Exosomes (EXOs) are considered an exceptionally promising source of cancer biomarkers for personalized medicine and liquid biopsy. Despite this potential, the EXOs translation process in diagnostics is still at its birth, and the development of reliable and reproducible methods for their characterization is highly demanded. Fourier Transform Infrared (FTIR) Spectroscopy is perfectly suited for this purpose, as it can provide a label-free biochemical profile of EXOs in terms of lipid, protein, and nucleic acid content.
Researchers at the IRCCS evaluated the applicability of FTIR spectroscopy to the study of cancer-derived EXOs as a function of cell differentiation. For this purpose, the researchers used N-acetyl-l-Cysteine (NAC) to induce a controlled differentiation in human colon carcinoma cells from a proliferative mesenchymal morphology to a less invasive epithelial phenotype, as measured with fluorescence and electron microscopy. EXOs derived from cells with different phenotypes showed significant variation in the relative intensity of the amide I-II and CH-stretching bands in the mid-IR range, indicating the spectroscopic lipid/protein ratio as an effective classification parameter. Additionally, the researchers showed that different cell phenotypes are associated with a shape modification in these spectral bands that can be automatically detected by combining Principal Component Analysis (PCA) with Linear Discriminant Analysis (LDA).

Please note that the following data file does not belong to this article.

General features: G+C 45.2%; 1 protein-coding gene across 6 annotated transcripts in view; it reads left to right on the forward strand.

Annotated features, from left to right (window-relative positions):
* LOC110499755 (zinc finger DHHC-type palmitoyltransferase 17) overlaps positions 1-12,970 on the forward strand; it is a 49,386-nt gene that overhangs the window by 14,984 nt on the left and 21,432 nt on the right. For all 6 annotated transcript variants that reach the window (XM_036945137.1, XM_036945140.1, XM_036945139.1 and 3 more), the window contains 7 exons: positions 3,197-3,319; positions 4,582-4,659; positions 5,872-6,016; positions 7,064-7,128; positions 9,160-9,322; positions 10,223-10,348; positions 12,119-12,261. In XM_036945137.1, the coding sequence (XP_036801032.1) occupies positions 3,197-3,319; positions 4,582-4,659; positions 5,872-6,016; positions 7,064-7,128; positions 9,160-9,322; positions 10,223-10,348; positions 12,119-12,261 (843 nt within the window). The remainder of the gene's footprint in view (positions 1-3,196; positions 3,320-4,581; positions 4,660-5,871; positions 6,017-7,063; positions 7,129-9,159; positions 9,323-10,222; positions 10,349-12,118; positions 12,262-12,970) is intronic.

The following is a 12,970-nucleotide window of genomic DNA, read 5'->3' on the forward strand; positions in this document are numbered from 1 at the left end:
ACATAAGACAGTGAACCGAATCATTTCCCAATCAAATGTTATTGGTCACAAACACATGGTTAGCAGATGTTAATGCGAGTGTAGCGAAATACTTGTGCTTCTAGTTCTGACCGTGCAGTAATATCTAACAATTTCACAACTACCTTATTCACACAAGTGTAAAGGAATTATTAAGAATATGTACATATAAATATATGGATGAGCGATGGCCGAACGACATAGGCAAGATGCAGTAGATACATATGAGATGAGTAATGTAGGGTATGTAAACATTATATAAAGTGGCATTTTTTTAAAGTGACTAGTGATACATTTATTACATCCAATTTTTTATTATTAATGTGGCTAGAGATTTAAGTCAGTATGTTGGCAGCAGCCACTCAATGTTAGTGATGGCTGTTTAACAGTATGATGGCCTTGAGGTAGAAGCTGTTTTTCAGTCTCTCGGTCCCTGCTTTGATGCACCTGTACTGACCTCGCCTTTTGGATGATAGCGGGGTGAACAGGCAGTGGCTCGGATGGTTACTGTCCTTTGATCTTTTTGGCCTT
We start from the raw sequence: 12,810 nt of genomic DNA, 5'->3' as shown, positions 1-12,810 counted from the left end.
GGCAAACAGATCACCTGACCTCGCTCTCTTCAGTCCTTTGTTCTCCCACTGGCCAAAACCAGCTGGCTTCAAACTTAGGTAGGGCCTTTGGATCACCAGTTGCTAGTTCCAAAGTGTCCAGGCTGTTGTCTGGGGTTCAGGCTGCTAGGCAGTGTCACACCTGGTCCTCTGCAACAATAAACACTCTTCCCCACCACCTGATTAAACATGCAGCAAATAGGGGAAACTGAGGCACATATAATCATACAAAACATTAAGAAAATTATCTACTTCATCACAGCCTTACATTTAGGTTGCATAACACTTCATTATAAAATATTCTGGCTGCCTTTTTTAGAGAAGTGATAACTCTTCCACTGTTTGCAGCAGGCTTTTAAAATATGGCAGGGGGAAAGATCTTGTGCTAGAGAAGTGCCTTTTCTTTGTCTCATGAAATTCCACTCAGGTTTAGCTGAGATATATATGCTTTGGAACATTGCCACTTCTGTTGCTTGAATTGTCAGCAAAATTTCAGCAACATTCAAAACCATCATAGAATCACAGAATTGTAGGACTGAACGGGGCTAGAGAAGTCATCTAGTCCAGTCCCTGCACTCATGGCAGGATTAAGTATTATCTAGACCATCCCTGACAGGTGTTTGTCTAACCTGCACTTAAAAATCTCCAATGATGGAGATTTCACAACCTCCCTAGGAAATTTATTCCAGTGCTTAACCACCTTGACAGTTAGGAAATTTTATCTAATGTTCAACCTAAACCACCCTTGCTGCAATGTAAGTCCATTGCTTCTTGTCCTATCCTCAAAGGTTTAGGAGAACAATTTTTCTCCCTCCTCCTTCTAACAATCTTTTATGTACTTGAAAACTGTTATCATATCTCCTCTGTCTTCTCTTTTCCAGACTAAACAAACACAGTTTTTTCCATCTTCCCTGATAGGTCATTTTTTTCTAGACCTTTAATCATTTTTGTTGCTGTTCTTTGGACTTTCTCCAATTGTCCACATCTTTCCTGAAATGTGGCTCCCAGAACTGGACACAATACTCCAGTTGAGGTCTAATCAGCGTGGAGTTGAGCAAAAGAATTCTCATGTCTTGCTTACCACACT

On the one hand, this study confirms that an FTIR analysis of EXOs allows scientists to precisely detect modifications occurring at the parental cell level; on the other hand, it unveils a set of effective spectral biomarkers able to monitoring cell changes from a mesenchymal to an epithelial phenotype, a clinically valuable piece of information considering that the epithelial-to-mesenchymal transition is a key step in the metastatic process.